Solution Focused Approach Coaching:
The question people often ask me is: ” What does it mean.. Solution Focused, and does it mean you don’t acknowledge the problems people feel they are having ?” Perhaps it is helpful if I share some of my understanding of this.
When I listen to clients, when they tell me of their problem, I indeed hear their problems. These problems are often having a profound effect in their lives. I listen emphatically and try to find out how they are coping in sometimes, in my opinion,very difficult situations. Here we start to bring the focus on their strengths. If people feel they are not coping in this particular situation, I ask them if they have been in situations before in their lives, when things where also very difficult, and how did they cope then? I ask them what they were doing different to what they are doing now. I also ask if they feel they could implement some of the skills they had then into this current situation. What happens then often quite quickly, is that the client becomes aware of the skills and strengths they already have. Also it can help to remind them of the support system, such as a good friend or close family member, that helped them through a difficult period in their lives. In this way, we are communicating in a Solution Focused way. We are aware of the problem and are now looking towards solutions.
In a standard version of a Solution Focused intervention, we often follow the procedure of asking a range of certain questions. We might have a few sessions with a client in this way over a certain period of time. The strength of Solution Focused Interventions is, that anyone with an interest in supporting people can learn this technique. You do not have to be a psychiatrist to be able to apply this technique in the workplace or volunteer sector.
However, not always we have situation when we can apply a full standard session with someone. In this case, like described above, we can then apply solution focused approaches such as finding out about the skills of the client that they already have and how they can implement these again/more, which could help finding a solution.
Another helpful way is to explore when the problem is not happening. Problems do not exist all the time, and we will look at this by finding out what is different then. Also, we can find out what is the client doing different then, and if they can do more of that. We can focus on that too, what needs to change for it to be more like that.
Another way is, to find out what would be different if the problem was not there anymore. There is a certain way of asking the client this question. To find out what they would be doing different, and who would notice. This we would explore in-depth and at length. Then we would look at if there are already moments when this is happening in their lives. Again we would explore this with great interest. I would also ask the question: ” To have this happen more in your life, what would need to happen and how would that be different?” Again, I can ask here if there would be others who would notice and what would they see instead.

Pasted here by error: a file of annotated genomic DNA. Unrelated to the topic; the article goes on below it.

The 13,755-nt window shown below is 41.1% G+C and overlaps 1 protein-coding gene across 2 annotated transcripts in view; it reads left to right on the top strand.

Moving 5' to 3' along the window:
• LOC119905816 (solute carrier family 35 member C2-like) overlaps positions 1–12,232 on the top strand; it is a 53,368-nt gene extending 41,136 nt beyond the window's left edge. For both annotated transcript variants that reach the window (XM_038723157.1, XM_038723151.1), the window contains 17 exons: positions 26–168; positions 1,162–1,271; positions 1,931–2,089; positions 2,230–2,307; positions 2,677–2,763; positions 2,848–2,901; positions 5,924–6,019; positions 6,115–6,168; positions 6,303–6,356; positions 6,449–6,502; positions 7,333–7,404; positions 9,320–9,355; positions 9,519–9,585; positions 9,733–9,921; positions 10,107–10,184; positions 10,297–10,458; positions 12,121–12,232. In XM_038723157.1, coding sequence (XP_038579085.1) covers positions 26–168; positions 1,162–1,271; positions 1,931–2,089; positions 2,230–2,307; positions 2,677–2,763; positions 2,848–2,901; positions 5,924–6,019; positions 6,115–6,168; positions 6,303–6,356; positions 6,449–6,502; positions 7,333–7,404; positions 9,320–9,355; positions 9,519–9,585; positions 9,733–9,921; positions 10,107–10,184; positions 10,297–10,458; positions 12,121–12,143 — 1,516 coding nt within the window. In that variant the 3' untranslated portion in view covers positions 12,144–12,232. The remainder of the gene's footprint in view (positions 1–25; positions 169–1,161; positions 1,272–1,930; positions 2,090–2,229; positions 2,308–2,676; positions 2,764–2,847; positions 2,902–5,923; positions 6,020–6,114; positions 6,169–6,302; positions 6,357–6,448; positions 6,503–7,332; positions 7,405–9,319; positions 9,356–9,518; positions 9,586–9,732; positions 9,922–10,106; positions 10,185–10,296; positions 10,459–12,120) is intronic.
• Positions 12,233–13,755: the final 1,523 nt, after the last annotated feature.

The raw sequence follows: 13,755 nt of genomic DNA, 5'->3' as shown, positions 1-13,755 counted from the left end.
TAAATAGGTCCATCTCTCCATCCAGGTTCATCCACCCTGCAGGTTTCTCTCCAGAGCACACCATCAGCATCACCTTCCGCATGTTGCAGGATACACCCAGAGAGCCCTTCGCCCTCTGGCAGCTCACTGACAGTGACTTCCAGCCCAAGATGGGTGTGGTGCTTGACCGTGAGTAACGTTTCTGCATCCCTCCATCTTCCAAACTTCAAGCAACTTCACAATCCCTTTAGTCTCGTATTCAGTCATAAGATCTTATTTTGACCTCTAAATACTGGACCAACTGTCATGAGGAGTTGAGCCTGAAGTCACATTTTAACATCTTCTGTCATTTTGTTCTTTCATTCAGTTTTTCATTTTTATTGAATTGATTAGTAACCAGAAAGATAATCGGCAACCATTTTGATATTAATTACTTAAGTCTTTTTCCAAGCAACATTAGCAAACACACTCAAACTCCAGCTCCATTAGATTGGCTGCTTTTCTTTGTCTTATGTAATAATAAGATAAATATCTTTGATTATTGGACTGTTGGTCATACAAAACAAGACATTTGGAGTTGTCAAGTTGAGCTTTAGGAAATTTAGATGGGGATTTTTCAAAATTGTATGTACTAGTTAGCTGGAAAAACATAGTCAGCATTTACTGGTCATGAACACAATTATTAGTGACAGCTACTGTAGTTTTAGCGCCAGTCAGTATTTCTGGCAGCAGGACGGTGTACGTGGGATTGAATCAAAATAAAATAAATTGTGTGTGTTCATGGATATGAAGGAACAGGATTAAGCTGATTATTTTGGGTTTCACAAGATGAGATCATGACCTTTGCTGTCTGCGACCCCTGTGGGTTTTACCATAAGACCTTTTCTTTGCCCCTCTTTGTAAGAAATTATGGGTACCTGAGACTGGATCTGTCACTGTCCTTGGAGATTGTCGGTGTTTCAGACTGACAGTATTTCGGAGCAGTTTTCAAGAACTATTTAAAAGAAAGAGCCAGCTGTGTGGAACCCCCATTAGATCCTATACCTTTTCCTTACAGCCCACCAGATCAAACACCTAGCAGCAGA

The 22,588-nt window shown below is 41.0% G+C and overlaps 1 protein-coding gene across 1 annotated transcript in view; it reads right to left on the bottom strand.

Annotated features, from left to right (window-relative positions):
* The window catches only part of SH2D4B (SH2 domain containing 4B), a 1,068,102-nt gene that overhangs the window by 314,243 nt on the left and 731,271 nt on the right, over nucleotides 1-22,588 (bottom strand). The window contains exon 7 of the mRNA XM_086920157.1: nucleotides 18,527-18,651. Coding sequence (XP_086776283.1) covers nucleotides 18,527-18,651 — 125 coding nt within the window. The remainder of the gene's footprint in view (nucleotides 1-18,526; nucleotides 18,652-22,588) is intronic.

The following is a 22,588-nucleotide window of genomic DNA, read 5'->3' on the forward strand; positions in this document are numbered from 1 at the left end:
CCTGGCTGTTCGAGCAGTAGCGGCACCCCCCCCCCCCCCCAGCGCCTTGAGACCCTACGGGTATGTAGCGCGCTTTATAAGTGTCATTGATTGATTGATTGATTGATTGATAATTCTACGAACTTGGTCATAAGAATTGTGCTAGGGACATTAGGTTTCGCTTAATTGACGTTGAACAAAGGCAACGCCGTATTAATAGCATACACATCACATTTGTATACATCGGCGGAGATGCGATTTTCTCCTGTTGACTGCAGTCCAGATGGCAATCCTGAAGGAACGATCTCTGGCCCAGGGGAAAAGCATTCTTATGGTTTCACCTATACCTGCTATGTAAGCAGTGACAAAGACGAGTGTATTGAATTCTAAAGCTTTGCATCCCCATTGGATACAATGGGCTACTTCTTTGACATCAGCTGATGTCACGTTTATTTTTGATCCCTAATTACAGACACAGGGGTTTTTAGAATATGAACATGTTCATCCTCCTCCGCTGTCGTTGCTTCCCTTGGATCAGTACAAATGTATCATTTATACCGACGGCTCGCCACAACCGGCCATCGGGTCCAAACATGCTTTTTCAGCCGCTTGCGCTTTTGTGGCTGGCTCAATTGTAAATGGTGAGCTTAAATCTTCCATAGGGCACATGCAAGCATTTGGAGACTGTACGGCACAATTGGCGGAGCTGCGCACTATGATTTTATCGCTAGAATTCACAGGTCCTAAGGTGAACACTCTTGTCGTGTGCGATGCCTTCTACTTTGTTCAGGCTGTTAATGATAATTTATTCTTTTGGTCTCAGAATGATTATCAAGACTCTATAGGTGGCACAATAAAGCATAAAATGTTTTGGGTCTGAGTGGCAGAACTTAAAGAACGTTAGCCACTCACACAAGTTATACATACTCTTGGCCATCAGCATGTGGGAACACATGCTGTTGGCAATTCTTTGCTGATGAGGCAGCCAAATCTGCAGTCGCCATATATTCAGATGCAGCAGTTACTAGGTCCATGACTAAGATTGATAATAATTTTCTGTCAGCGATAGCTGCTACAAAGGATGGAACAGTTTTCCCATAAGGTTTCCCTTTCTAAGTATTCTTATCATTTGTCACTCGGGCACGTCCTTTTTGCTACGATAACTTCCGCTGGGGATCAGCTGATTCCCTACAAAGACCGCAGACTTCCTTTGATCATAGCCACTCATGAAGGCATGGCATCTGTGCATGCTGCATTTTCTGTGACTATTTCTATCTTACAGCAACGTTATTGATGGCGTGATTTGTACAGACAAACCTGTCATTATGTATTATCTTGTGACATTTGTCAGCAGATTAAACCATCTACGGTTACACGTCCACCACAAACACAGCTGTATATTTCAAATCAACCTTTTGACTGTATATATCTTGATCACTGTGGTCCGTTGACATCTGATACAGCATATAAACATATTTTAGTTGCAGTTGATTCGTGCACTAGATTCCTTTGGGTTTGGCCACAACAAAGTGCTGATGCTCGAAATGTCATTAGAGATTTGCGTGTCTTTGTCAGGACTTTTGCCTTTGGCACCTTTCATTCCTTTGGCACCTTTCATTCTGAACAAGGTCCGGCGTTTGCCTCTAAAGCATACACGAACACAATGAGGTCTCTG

In communicating this way, we are focusing on solutions all the time. Often I see the client’s posture change when they tell me about when things would be different or when they were different. Often by sharing this, it already helps them to start working towards a preferred future.
When I would meet a client again the next time, I would ask them to share with me what is better since we spoke last. This is an amazing shift often in how the client was thinking, as often they thought they were going to start talking about the problem instead in the beginning of our follow-up session. We might talk about the problem again, however we will start to focus on the goal or the preferred future that we would have discussed in the initial meeting.
Indeed, there are so many other questions that we can use in the sessions we have with clients, and often apply the standard format of Solution Focused Brief Therapy sessions. I did feel though, by sharing some of the skills of Solution Focused interventions in this blog, it might give you clearer idea of the way we communicate in a Solution Focused Way. This way of communication I find very helpful if people are feeling low in mood or are going through an emotionally challenging time. I must mention here, to always advise people if they feel they cannot cope with their problems, to seek professional help or to contact their GP. I just feel that as waiting lists are often so long to be able to get an appointment with medical professional staff, if available at all, that an application of these techniques could help towards an improvement of mental well-being for many. I hope it does for you.
For bookings and further inquiries please contact:
Claudia van Zuiden, Solution Focused Therapist, Coach and Trainer, CEO and Director Solution Ways
Glassel, Aberdeenshire, Scotland, UK.
“The solution does not always have to relate to the problem – just by making one subtle change your world can start to change for the better”. ~ Claudia van Zuiden, CEO Solution Ways: Solution Focused Practice for a Meaningful Life.
SOLUTION WAYS – Solution Focused Practice, Coaching and Training
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